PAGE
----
by Douglas B. Oler

When first approached about writing an article on estate planning, several areas immediately came to mind, such as wills, revocable living trusts, jointly held property, saving probate expenses and saving death taxes.

I was then given a list of articles others had already written for Senior Life. It became obvious that most of the estate planning areas I considered important have already been covered.

As a result, I thought it would be helpful if I gave some tips on how to save time and money before the call or appointment with someone like this Denver estate planning lawyer. Before you see the attorney and discuss wills, trusts, probate, death taxes, there are things you can do to make the planning process quicker, smoother and less costly.

The first steps in the estate planning process are the following:

1. Assemble all existing documents
2. Prepare an inventory of assets
3. Assemble family information/history
4. Identify family objectives

Let me discuss each of these areas separately.

Assembling all existing documents means taking to the attorney copies of existing wills, trusts, living wills, power of appointments, health care appointments, premarital agreements and deeds to real estate owned. The attorney needs these documents to review the existing plan. It may be that no changes need to be made. On the other hand due to changes in the law, changes in the assets or changes in the family situation, it may be that an entirely new plan and documents need to be implemented. This decision cannot be made effectively until the attorney reviews the existing documents and estate plan.

The next step would be to prepare an inventory of assets. This means listing all property at current market values including retirement plans and life insurance. You may also have retirement property bought in a senior living community similar to as a future plan after retirement. Many attorneys will give you a questionnaire to complete before the conference. The form will ask you to list real estate, bank accounts, vehicles, stocks, bonds, annuities, retirement plans, and life insurance. When it comes to listing personal property, do not list every fork and spoon, but do include antiques, heirlooms, and jewelry that have special value.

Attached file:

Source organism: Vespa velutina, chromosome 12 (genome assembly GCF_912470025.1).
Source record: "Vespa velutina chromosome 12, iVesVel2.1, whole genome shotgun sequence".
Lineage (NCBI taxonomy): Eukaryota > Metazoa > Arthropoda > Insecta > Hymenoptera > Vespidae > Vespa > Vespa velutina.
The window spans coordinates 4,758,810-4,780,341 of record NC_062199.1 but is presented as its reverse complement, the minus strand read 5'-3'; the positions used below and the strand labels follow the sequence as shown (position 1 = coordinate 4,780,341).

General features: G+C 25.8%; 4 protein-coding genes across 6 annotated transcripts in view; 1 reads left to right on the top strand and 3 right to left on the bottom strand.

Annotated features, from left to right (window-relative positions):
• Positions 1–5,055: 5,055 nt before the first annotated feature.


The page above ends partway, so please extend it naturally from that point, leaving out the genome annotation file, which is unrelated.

Not only should you list the assets but it is important to know in general terms the market value of each asset. If you have recently applied for a loan the completed bank financial statement would be generally sufficient. If you’ve not done a financial statement then you may have to estimate the value of the real estate, call the bank to get current bank balances and get current values on the stocks and bonds.

When preparing the list of assets, be mindful of, and make the attorney aware of, any impending inheritances of consequence. Obviously, inheriting substantial amounts of assets could change the estate plan.

It is also important to not only list the assets but determine how these assets are held. For example, the attorney needs to know whether the assets are in husband’s name, wife’s name or joint names. Many clients fail to think about this matter. Many times a list is prepared with no thought as to how the assets are owned. The following outline is frequently used and very helpful to the attorney to have in advance of the planning conference:

ASSETS Husband Wife Joint
Checking Account      
Savings Account      

Wills have no effect on jointly held assets. Thus, when writing a will it is crucial to know what assets are in joint names and what assets are in sole names. A great will and plan can be written, but if all assets are in joint names the will may be irrelevant.

The next information needed by the attorney is family information. Names, ages, addresses of family members are all important. This may appear easy but it can become complicated. This is particularly true if a family member has a disability. Thus, family history and medical conditions are needed. In addition, if family members are minors, then special conditions may have to be provided. So it is again crucial for the attorney to have family names, ages and capacity to complete an effective plan.

The last step is to try and identify estate planning objectives. This may be difficult before the meeting with the attorney. However, it can speed up the process if there is some forethought given to what the family objectives are. In order to trigger the reflection, the following questions are usually asked:

  1. Now that you have listed your assets, who should inherit these assets?
  2. Should all the assets go to the spouse?
  3. Should children/grandchildren share in the inheritance?
  4. Are there any specific bequests that you want to go to certain individuals or charities?
  5.  Have you provided for some children during your lifetime and want to equalize the inheritance at you death?
  6. Should closely held business stock pass only to those children who are active in the business?
  7. Should you compensate the others with assets of comparable value?
  8. After determining who gets the assets when should the beneficiaries get the assets? In order to answer this question you need to focus on the age and maturity of the beneficiaries, the size of the estate and the needs of the beneficiaries and the tax implications.
  9. Do you want to tie up any of the assets in trust with distribution to be made over a period of years?

In summary, if you assemble all existing documents, prepare an inventory of assets, list family information and identify family objectives in advance of the appointment with the attorney, you will save yourself time and money in the estate planning process. Now go get started.